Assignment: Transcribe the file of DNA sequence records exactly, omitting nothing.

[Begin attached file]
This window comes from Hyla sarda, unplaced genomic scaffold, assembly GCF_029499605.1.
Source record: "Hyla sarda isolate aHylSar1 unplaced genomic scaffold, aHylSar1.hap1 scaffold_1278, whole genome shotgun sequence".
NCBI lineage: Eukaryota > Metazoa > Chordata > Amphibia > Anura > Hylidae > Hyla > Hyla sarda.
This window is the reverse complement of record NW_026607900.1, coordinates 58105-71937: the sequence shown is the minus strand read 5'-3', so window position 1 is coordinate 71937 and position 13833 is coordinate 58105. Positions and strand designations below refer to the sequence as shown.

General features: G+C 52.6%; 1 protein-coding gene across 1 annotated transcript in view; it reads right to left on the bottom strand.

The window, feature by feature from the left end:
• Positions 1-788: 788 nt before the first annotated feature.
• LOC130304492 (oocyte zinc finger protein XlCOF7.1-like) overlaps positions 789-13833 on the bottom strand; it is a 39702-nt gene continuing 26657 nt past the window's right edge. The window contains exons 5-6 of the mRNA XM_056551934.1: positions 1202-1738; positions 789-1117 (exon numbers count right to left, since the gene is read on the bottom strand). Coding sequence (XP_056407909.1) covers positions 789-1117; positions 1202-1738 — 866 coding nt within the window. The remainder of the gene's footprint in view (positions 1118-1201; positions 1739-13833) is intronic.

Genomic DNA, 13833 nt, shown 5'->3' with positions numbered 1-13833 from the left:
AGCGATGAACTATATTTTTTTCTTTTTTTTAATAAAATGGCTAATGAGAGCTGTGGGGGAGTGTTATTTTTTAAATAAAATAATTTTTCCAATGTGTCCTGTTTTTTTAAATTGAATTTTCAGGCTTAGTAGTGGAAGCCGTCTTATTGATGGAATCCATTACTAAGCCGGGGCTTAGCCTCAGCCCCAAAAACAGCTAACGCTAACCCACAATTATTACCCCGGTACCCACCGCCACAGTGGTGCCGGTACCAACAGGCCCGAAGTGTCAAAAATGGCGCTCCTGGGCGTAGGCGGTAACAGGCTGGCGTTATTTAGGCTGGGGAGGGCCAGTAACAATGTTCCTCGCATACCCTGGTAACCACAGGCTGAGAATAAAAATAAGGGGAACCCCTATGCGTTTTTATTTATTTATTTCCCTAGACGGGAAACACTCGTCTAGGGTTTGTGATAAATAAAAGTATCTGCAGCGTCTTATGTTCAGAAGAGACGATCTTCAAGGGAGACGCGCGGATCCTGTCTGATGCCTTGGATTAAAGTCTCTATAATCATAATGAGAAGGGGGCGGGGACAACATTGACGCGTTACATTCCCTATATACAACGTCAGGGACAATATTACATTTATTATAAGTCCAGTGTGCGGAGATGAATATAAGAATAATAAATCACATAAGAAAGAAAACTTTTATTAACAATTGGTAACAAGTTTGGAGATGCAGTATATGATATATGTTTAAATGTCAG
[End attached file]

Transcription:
This window comes from Hyla sarda, unplaced genomic scaffold, assembly GCF_029499605.1.
Source record: "Hyla sarda isolate aHylSar1 unplaced genomic scaffold, aHylSar1.hap1 scaffold_1278, whole genome shotgun sequence".
NCBI lineage: Eukaryota > Metazoa > Chordata > Amphibia > Anura > Hylidae > Hyla > Hyla sarda.
This window is the reverse complement of record NW_026607900.1, coordinates 58105-71937: the sequence shown is the minus strand read 5'-3', so window position 1 is coordinate 71937 and position 13833 is coordinate 58105. Positions and strand designations below refer to the sequence as shown.

General features: G+C 52.6%; 1 protein-coding gene across 1 annotated transcript in view; it reads right to left on the bottom strand.

The window, feature by feature from the left end:
• Positions 1-788: 788 nt before the first annotated feature.
• LOC130304492 (oocyte zinc finger protein XlCOF7.1-like) overlaps positions 789-13833 on the bottom strand; it is a 39702-nt gene continuing 26657 nt past the window's right edge. The window contains exons 5-6 of the mRNA XM_056551934.1: positions 1202-1738; positions 789-1117 (exon numbers count right to left, since the gene is read on the bottom strand). Coding sequence (XP_056407909.1) covers positions 789-1117; positions 1202-1738 — 866 coding nt within the window. The remainder of the gene's footprint in view (positions 1118-1201; positions 1739-13833) is intronic.

Genomic DNA, 13833 nt, shown 5'->3' with positions numbered 1-13833 from the left:
AGCGATGAACTATATTTTTTTCTTTTTTTTAATAAAATGGCTAATGAGAGCTGTGGGGGAGTGTTATTTTTTAAATAAAATAATTTTTCCAATGTGTCCTGTTTTTTTAAATTGAATTTTCAGGCTTAGTAGTGGAAGCCGTCTTATTGATGGAATCCATTACTAAGCCGGGGCTTAGCCTCAGCCCCAAAAACAGCTAACGCTAACCCACAATTATTACCCCGGTACCCACCGCCACAGTGGTGCCGGTACCAACAGGCCCGAAGTGTCAAAAATGGCGCTCCTGGGCGTAGGCGGTAACAGGCTGGCGTTATTTAGGCTGGGGAGGGCCAGTAACAATGTTCCTCGCATACCCTGGTAACCACAGGCTGAGAATAAAAATAAGGGGAACCCCTATGCGTTTTTATTTATTTATTTCCCTAGACGGGAAACACTCGTCTAGGGTTTGTGATAAATAAAAGTATCTGCAGCGTCTTATGTTCAGAAGAGACGATCTTCAAGGGAGACGCGCGGATCCTGTCTGATGCCTTGGATTAAAGTCTCTATAATCATAATGAGAAGGGGGCGGGGACAACATTGACGCGTTACATTCCCTATATACAACGTCAGGGACAATATTACATTTATTATAAGTCCAGTGTGCGGAGATGAATATAAGAATAATAAATCACATAAGAAAGAAAACTTTTATTAACAATTGGTAACAAGTTTGGAGATGCAGTATATGATATATGTTTAAATGTCAG